When most people hear the term “sexual side effects” they think of well publicized sexual side effects like the loss of sexual desire and erectile dysfunction that often accompany the use of certain kinds of anti-depressants.
But our sexuality amounts to more than erections, lubrication, and “frequency of sexual intercourse” statistics. And sexual side effects of medications can be more complicated than the warnings of drug companies and physicians.
The less obvious sexual side effects of medication can be hard for researchers to identify, observe, and document, and as a result they often are not included in the patient information about a particular drug. For example, it wasn’t until recently that researchers even considered that sexual side effects of medication might be different for men and women.
That said, most sexual side effects of medication can be understood as having an impact on our physical experience of sex or our emotional/psychological experience of sex. Often sexual side effects will involve a combination of the two.
Physical Sexual Side EffectsThe most obvious and commonly talked about side effects are the actual physical changes in our sexual functioning as a result of taking medication. These can include:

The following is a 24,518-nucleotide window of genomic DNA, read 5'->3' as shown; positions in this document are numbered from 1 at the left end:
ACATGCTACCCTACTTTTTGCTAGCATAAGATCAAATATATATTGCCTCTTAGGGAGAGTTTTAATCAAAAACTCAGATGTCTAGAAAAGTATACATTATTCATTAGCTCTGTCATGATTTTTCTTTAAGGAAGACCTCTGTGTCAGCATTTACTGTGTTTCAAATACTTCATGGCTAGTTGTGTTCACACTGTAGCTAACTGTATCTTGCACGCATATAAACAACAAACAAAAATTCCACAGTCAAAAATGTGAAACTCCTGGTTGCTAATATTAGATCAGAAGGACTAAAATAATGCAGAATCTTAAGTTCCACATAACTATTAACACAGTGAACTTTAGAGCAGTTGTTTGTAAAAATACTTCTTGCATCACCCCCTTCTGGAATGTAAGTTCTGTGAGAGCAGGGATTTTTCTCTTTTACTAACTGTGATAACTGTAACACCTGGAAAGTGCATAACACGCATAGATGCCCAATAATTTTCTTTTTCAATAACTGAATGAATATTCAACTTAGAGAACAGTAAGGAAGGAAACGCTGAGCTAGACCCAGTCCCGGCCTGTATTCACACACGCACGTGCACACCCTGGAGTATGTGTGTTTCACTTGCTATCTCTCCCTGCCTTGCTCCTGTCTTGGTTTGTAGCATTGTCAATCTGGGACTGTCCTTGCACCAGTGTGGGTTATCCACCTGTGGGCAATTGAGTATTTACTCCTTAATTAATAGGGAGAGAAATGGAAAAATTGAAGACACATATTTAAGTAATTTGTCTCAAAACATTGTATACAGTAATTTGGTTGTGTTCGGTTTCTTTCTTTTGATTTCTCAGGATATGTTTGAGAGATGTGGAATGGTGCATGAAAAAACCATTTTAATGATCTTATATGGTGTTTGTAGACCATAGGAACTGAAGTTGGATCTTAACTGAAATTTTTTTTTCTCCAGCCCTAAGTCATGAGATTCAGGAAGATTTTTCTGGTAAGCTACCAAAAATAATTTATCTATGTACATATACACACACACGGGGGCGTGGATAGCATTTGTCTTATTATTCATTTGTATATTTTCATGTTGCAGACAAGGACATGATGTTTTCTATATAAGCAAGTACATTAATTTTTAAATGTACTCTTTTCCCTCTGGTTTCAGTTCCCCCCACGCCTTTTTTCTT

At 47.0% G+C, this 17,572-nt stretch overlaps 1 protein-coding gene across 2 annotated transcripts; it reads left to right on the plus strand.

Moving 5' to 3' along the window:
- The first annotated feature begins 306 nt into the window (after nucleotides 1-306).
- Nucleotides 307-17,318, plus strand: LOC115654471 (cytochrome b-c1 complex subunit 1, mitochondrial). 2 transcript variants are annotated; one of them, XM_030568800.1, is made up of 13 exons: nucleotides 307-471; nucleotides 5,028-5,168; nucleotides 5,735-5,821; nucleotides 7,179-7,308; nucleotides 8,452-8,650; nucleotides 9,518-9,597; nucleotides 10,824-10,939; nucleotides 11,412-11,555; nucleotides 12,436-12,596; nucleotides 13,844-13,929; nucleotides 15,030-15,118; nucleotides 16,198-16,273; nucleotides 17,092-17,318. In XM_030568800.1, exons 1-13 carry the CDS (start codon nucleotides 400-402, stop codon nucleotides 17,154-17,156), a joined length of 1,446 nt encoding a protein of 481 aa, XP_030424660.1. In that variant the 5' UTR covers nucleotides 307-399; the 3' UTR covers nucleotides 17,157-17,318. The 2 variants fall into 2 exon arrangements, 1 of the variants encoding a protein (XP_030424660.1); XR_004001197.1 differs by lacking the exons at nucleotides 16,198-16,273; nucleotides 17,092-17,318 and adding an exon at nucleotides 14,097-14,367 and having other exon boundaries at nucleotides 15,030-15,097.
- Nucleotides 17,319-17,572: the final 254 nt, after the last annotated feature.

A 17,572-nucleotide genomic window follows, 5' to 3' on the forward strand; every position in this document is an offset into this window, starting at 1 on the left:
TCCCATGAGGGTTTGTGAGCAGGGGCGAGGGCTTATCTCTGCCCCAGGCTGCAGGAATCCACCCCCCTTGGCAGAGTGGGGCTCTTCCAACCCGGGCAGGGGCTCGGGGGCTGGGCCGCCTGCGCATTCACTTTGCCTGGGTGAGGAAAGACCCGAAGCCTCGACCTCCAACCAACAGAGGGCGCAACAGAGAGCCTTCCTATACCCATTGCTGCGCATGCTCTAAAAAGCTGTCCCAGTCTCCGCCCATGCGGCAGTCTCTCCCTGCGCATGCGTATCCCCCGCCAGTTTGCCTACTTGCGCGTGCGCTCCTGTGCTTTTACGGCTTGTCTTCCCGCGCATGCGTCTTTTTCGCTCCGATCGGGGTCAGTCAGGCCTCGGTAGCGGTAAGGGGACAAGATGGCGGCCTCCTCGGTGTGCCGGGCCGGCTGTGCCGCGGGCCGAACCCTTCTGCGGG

- Changes to sexual functioning of our body that alter how we respond to sexual desire and how we engage in sexual behaviors.
- Changes to energy levels that can cause fatigue, a major obstacle to healthy sexuality
Cognitive and Emotional Side EffectsA medication that is designed specifically to act on a particular chemical in the body may still have far reaching emotional and cognitive effects that will impact sexuality:
- Medications may lead to increased risk of depression
- Medications may lead to increased risk of mania or obsessive thinking
- Medications that are designed to “even out” or “level” moods
All of these changes can impact interest in sex, social skills involved in being sexual with others, the way we perceive ourselves as sexual, and to the extent to which the medication alter our observable behavior, they may impact how others perceive us as sexual people.
Going on a new medication can also change our awareness of our body. This may be because we are asked by doctors to pay attention to side effects, or it may be a result of our own awareness of something changing in our body. Whatever the reason, when we become more aware of our bodies, we may have new, different, or unexpected thoughts and feelings about our sexual selves. We may be bothered by a part of our body, or a mannerism, that we formerly never noticed. We may also notice favorable changes in our bodies.
Whether positive, negative, or neutral, medications can have unforeseen sexual side effects in the ways they change our awareness of our own bodies and the way they function.